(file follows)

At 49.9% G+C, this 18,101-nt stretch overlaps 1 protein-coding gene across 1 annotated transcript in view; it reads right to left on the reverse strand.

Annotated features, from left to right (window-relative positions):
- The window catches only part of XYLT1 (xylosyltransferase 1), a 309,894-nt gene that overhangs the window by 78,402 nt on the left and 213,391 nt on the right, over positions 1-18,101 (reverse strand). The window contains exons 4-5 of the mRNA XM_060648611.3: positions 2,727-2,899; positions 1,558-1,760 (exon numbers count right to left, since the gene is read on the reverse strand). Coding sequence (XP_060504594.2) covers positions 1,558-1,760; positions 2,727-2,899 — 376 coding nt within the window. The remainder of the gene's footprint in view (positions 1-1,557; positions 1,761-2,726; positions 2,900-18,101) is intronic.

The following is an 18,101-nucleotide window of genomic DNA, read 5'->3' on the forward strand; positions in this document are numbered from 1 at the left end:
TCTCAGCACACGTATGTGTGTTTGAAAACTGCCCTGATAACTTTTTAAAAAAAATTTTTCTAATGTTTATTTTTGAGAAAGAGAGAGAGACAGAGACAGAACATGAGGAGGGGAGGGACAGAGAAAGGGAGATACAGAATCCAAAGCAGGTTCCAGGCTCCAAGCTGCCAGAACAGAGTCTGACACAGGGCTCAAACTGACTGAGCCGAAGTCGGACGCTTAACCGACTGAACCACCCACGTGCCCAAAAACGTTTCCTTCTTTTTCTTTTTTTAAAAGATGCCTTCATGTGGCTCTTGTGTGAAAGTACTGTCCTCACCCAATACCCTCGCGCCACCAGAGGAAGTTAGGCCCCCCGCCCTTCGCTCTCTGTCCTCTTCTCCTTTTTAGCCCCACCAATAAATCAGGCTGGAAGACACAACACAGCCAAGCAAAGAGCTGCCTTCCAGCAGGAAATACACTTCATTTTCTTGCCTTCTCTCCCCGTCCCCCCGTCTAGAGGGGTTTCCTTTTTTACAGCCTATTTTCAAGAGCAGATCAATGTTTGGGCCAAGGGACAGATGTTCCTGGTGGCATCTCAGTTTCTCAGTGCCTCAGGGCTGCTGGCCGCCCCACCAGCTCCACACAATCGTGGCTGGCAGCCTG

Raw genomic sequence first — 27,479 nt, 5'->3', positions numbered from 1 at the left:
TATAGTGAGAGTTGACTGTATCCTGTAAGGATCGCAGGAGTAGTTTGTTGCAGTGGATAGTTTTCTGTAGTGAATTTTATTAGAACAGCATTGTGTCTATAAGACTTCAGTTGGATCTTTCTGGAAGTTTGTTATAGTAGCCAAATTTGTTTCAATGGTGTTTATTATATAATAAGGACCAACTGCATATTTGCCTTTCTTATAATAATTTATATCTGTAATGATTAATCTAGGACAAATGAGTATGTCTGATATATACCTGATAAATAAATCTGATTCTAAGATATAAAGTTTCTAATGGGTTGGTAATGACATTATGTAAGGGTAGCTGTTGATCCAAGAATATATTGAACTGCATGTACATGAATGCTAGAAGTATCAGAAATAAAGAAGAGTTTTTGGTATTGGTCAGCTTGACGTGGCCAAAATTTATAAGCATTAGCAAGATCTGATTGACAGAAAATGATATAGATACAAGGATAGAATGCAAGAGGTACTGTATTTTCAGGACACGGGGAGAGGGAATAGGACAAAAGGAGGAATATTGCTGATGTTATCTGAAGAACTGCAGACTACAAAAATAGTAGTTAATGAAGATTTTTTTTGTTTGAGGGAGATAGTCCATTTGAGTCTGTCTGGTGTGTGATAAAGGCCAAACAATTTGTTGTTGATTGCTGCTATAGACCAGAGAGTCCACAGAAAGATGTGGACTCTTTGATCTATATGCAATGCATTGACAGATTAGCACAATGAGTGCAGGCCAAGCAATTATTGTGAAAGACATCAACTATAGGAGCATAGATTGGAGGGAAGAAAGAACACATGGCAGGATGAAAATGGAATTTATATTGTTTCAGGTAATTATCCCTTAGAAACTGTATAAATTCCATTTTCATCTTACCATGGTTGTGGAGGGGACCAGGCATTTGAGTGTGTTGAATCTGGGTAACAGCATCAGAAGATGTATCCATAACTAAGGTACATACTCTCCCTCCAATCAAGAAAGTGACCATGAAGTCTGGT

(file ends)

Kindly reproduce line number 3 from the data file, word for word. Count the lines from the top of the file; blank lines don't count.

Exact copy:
- The window catches only part of XYLT1 (xylosyltransferase 1), a 309,894-nt gene that overhangs the window by 78,402 nt on the left and 213,391 nt on the right, over positions 1-18,101 (reverse strand). The window contains exons 4-5 of the mRNA XM_060648611.3: positions 2,727-2,899; positions 1,558-1,760 (exon numbers count right to left, since the gene is read on the reverse strand). Coding sequence (XP_060504594.2) covers positions 1,558-1,760; positions 2,727-2,899 — 376 coding nt within the window. The remainder of the gene's footprint in view (positions 1-1,557; positions 1,761-2,726; positions 2,900-18,101) is intronic.